In the 112 years since it began, the Electric cinema in Birmingham has lived through the history of film-making. When it first opened its doors in 1909 it showed silent movies with a piano backing, rolling newsreels and cartoons in the 30s, adult films in the 60s, and blockbusters in the 80s.
But the Covid pandemic nearly marked the end of what is believed to be the UK’s oldest working cinema when its owners decided to sell up after more than a year of continuous closure.
“It was the biggest existential crisis the industry has faced ever. The only time cinemas were forced by law to close was the first two weeks of world war two. So to be closed for 10 months was horrific,” said Kevin Markwick, the cinema’s new owner, who has brought the venue back to life, opening its doors on Friday for the first time since the start of the pandemic.
Markwick, who also owns an independent cinema in East Sussex, was approached last year by the previous owners to see if he would consider saving the venue. It was the first time he had visited Birmingham, but he took one look at the traditional movie theatre with its art deco frontage and decided to buy it. “There is so much potential here. We can build something really special,” he said.
When he announced the news on social media, he was overwhelmed by the response from people who feared the cinema had disappeared for ever, and the first screenings on Friday quickly sold out.
A lot of work has gone on behind the scenes to get the cinema back in working order, including replacing all the digital cinema equipment – “It does not like being turned off,” Markwick said – and bringing the vintage 35mm projector back to life.
He has plans to improve the venue further and enhance its classic aesthetic, including installing curtains in front of the screen.
“I want it to be an old-school cinema experience,” he said. “It’s important to maintain that heritage, that through-line all the way from Charlie Chaplin through Errol Flynn to Marilyn Monroe, to Rex Harrison, to Arnold Schwarzenegger, to now.”
The first film on the schedule is Kenneth Branagh’s Belfast, followed by an eclectic lineup including Steven Spielberg’s West Side Story and one of Markwick’s personal favourites, Billy Wilder’s 1960 romantic comedy The Apartment.
“I want to programme it with a mixture of mainstream, art house, old films. Basically, I want to make it a go-to place for film lovers in Birmingham,” he said.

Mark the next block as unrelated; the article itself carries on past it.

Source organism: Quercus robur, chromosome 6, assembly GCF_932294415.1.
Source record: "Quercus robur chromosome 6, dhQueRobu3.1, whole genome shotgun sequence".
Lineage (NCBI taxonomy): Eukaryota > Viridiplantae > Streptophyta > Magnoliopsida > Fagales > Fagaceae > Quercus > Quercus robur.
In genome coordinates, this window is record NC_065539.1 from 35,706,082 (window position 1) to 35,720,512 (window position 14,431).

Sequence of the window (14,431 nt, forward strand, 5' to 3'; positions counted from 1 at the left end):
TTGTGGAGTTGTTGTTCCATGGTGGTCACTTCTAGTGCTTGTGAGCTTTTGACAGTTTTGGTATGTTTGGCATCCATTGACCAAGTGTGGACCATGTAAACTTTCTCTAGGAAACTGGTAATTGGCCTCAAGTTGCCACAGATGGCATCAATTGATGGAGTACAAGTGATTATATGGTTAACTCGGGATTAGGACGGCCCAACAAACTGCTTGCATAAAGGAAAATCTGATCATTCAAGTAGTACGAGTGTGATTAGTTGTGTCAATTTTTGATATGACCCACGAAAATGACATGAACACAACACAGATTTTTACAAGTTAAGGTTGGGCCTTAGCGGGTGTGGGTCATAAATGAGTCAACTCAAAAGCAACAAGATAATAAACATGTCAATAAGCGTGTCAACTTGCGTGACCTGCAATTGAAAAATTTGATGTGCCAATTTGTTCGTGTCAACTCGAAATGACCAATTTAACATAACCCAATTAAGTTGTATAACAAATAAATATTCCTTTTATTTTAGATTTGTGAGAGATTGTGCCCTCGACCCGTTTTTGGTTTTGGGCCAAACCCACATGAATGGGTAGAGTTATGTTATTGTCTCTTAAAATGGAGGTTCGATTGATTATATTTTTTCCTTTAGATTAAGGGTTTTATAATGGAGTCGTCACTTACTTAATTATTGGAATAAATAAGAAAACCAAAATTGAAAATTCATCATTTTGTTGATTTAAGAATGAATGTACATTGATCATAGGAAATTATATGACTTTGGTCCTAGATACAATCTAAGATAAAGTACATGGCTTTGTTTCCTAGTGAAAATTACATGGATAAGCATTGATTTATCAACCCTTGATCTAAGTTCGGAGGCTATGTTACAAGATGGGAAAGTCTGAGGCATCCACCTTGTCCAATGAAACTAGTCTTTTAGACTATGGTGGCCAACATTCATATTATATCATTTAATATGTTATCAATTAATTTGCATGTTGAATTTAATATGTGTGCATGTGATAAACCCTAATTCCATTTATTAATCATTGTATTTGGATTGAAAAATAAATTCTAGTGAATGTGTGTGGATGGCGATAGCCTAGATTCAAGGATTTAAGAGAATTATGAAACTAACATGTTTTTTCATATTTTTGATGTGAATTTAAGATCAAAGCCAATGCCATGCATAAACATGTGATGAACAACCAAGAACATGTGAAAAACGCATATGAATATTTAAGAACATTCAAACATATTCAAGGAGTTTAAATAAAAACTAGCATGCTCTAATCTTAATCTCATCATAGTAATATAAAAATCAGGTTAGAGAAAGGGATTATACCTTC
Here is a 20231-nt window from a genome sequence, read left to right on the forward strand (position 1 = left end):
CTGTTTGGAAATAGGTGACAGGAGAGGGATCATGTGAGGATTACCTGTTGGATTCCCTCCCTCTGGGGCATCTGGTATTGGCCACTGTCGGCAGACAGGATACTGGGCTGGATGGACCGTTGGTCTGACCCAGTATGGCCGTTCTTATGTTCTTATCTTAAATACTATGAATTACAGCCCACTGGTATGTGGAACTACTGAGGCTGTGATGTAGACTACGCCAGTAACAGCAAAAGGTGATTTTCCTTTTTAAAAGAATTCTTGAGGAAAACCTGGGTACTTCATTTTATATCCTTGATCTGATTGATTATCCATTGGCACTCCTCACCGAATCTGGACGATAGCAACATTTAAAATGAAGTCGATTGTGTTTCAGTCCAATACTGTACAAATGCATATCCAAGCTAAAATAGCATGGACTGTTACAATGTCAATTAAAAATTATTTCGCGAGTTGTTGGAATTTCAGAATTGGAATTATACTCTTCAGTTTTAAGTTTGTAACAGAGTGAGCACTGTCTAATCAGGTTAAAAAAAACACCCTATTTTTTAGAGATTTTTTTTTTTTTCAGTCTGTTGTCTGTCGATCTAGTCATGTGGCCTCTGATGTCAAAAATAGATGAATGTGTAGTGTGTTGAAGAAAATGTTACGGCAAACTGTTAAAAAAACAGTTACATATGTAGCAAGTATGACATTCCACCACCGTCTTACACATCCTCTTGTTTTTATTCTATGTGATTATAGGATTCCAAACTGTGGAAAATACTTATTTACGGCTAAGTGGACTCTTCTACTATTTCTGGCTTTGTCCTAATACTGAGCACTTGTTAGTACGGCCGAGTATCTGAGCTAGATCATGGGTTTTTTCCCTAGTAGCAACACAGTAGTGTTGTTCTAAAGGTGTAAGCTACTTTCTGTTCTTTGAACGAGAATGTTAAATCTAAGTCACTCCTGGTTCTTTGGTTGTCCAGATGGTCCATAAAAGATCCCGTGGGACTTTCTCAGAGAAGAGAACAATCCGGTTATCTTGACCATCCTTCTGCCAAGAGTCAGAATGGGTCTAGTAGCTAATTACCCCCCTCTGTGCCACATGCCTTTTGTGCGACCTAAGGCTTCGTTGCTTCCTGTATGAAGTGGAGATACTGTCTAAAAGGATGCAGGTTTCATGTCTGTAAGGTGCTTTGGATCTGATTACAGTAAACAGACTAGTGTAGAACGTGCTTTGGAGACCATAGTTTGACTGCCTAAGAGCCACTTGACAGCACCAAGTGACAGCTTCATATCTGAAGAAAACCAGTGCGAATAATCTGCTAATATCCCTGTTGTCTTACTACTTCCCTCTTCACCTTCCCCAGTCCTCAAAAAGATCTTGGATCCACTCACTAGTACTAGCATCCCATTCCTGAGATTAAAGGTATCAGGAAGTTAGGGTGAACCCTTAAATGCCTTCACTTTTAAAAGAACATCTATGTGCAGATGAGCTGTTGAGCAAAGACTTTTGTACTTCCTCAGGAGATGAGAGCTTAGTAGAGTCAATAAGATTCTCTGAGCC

When the Electric first opened on 27 December 1909, it was Birmingham’s first cinema and showed mostly American silent movies before adding sound in 1930. Much of the original building was rebuilt in 1937, and it reopened as a rolling news theatre, the Tatler.
The cinema was rebranded again in the 1960s as the Jacey, mostly showing cartoons, and began showing adult films at the end of the decade to combat declining audiences. It went through various owners throughout the 1980s, before reverting to the Electric in 1993.
While the pandemic has been tough for the cinema industry, Markwick is confident the success of blockbusters such as No Time to Die and the latest Spider-Man offering shows the appetite for cinema is as strong as ever.
“We were hit hard during the pandemic by being forced to close and the studios going off with indecent haste to streaming, leaving us feeling like jilted lovers,” he said. “There was always this slight worry that we’d been abandoned by the film distributors, but obviously they’ve realised what side their bread is buttered on.”
After a hectic few months preparing the cinema for the return of audiences, Markwick said he can’t wait to see a packed house for the first showing.
“I’m as comfortable in a cinema as I am in my own front room. I’ve grown up around cinema and so have my children,” said Markwick, whose daughter Katie will be running the venue full-time. “Like me, she started working as an usher from about 16 years old. We love cinema and know all about it and, hopefully, we know what we’re doing.”